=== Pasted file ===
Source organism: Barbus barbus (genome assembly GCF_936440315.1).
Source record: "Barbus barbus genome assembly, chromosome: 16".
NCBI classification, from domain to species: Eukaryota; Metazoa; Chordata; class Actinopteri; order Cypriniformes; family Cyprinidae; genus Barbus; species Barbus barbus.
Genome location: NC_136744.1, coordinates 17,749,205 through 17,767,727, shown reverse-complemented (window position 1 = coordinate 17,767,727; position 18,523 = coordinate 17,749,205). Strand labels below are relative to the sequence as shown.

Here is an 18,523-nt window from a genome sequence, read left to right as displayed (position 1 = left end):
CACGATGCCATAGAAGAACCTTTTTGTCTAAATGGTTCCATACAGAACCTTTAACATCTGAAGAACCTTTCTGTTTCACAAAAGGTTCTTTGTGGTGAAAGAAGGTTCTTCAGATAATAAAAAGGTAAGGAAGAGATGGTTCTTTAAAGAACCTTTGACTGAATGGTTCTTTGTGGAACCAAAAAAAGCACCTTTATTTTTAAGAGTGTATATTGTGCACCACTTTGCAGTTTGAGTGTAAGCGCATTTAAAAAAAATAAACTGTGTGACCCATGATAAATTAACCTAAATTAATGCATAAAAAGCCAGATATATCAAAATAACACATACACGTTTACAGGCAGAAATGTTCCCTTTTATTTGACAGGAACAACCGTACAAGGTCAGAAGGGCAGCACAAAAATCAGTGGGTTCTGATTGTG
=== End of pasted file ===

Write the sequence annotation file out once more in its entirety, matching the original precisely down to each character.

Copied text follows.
Source organism: Barbus barbus (genome assembly GCF_936440315.1).
Source record: "Barbus barbus genome assembly, chromosome: 16".
NCBI classification, from domain to species: Eukaryota; Metazoa; Chordata; class Actinopteri; order Cypriniformes; family Cyprinidae; genus Barbus; species Barbus barbus.
Genome location: NC_136744.1, coordinates 17,749,205 through 17,767,727, shown reverse-complemented (window position 1 = coordinate 17,767,727; position 18,523 = coordinate 17,749,205). Strand labels below are relative to the sequence as shown.

Here is an 18,523-nt window from a genome sequence, read left to right as displayed (position 1 = left end):
CACGATGCCATAGAAGAACCTTTTTGTCTAAATGGTTCCATACAGAACCTTTAACATCTGAAGAACCTTTCTGTTTCACAAAAGGTTCTTTGTGGTGAAAGAAGGTTCTTCAGATAATAAAAAGGTAAGGAAGAGATGGTTCTTTAAAGAACCTTTGACTGAATGGTTCTTTGTGGAACCAAAAAAAGCACCTTTATTTTTAAGAGTGTATATTGTGCACCACTTTGCAGTTTGAGTGTAAGCGCATTTAAAAAAAATAAACTGTGTGACCCATGATAAATTAACCTAAATTAATGCATAAAAAGCCAGATATATCAAAATAACACATACACGTTTACAGGCAGAAATGTTCCCTTTTATTTGACAGGAACAACCGTACAAGGTCAGAAGGGCAGCACAAAAATCAGTGGGTTCTGATTGTG